This review article by Nazki et al (2014) examined the evidence currently available on folate, methylation and genetic polymorphisms. It lists the main functional polymorphisms of the MTHFR gene to be C677T and A1298C. In regards to the C677T mutation, the heterozygous C677T mutation functions at 65% activity, with homozygous 677TT just 35% activity when compared with the normal homozygous variant (C677C). The review also examines folate gene polymorphisms in relation to disease states, with cancer a predominant focus.
Breast cancer has been extensively studied in regards to MTHFR polymorphisms, with results still inconsistent. Individuals with MTHFR 677TT with high levels of folate intake showed adequate levels of methylation and hence showed modest reductions in colorectal cancer risk. Other research suggests both 677CT and 677TT polymorphisms both modestly increased colorectal cancer risk.
Studies examining the relationship between MTHFR C677T, 677TT + Leukemia are plentiful but contradictory, with results mainly showing either no significant relationship found, or a decreased susceptibility to Leukemia with either mutation.
The majority of studies completed on Chinese, Italian and Mexican populations found the MTHFR 677TT mutation to be a strong risk factor for gastric cancer.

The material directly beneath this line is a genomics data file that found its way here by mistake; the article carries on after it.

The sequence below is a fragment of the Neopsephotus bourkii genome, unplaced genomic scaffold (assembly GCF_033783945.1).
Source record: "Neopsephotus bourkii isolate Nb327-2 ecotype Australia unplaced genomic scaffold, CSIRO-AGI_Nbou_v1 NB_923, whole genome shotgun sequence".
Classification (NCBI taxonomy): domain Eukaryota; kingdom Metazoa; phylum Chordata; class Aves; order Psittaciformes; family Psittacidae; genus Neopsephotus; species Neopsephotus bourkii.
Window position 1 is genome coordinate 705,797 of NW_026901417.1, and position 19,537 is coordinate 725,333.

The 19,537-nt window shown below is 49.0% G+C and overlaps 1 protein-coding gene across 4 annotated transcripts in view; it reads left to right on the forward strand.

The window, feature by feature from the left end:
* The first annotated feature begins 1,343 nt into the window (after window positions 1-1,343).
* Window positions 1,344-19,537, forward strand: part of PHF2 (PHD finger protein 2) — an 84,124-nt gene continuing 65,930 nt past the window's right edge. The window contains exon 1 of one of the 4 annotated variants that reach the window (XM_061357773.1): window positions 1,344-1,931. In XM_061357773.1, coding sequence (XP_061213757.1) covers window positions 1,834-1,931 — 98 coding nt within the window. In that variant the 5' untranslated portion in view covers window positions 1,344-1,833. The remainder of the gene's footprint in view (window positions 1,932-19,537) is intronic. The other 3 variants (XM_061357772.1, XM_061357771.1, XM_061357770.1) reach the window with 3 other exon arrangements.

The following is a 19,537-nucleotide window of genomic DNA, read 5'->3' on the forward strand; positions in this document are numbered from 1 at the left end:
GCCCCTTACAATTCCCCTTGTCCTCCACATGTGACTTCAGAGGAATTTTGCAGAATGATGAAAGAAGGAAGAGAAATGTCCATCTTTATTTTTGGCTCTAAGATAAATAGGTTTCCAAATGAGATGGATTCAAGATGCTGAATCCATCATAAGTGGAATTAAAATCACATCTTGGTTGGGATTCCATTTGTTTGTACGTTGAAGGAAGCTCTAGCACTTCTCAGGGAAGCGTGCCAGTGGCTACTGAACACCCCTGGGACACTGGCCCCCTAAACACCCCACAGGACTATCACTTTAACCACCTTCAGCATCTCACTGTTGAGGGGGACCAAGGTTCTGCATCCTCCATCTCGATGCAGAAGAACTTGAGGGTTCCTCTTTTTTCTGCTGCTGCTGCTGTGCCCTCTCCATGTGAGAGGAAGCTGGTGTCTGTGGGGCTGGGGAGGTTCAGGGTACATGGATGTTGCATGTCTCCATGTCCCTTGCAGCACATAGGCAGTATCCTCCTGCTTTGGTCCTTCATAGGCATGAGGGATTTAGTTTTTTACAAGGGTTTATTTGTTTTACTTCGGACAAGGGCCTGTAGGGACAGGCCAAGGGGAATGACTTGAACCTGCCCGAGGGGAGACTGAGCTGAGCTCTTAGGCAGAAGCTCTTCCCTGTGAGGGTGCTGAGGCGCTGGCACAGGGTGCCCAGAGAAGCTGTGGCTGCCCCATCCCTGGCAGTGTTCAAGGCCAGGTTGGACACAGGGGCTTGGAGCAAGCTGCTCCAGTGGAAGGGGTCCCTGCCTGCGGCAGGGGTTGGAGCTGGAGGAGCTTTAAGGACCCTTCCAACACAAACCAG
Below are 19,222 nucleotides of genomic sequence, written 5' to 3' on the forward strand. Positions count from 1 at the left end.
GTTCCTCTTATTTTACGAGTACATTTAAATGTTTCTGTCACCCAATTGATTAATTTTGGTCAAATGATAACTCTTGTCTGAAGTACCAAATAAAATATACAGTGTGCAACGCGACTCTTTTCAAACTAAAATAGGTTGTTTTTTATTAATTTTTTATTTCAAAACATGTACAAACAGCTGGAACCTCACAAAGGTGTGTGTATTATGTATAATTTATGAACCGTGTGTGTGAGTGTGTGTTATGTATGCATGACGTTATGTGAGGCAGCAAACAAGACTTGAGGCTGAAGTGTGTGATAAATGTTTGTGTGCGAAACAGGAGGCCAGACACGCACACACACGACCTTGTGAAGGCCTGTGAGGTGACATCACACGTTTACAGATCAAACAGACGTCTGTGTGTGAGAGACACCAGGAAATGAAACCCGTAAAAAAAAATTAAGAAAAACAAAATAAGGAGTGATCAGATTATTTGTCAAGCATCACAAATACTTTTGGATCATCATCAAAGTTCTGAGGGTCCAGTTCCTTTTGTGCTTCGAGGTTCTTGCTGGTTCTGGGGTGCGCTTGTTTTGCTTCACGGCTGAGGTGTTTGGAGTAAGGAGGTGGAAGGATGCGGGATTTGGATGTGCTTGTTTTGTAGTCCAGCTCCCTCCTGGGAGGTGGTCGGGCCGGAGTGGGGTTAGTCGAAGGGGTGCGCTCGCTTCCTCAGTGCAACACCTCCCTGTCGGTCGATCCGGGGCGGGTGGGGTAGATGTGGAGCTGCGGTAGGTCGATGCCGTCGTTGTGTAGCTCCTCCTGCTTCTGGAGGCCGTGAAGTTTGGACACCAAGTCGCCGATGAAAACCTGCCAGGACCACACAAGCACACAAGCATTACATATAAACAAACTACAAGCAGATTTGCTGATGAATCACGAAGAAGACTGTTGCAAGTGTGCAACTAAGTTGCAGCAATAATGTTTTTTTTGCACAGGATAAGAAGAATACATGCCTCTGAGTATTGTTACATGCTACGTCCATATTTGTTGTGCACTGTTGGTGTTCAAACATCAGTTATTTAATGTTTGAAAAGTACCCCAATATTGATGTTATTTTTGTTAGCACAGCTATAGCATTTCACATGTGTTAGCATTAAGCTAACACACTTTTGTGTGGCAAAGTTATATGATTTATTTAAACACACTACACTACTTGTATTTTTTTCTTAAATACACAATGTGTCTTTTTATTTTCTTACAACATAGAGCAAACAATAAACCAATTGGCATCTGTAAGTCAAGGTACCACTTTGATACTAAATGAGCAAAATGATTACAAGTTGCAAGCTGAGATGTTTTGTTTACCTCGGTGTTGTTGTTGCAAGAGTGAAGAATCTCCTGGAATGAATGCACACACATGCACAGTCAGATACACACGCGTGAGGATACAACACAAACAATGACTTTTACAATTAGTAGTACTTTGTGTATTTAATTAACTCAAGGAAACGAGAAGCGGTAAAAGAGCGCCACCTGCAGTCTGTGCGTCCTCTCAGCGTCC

In relation to other disease states, numerous studies show the relationship between high maternal homocysteine and the increased risk of Neural Tube Defect development in their offspring. Furthering childhood disabilities, studies have shown links between the C677T mutation and an increased risk of Downs Syndrome in offspring.
Links between MTHFR C677T and depression have also been made.
Nazki et al (2014) concluded by stating the importance of folate for DNA synthesis and methylation, and the broad reaching effects this has in body.
In accordance with the viewpoint that genes are influenced by our diet + environment, many studies are able to link a correlation with MTHFR or folate with a disease process or disability, but find it hard to pinpoint them as sole risk factors for a disease.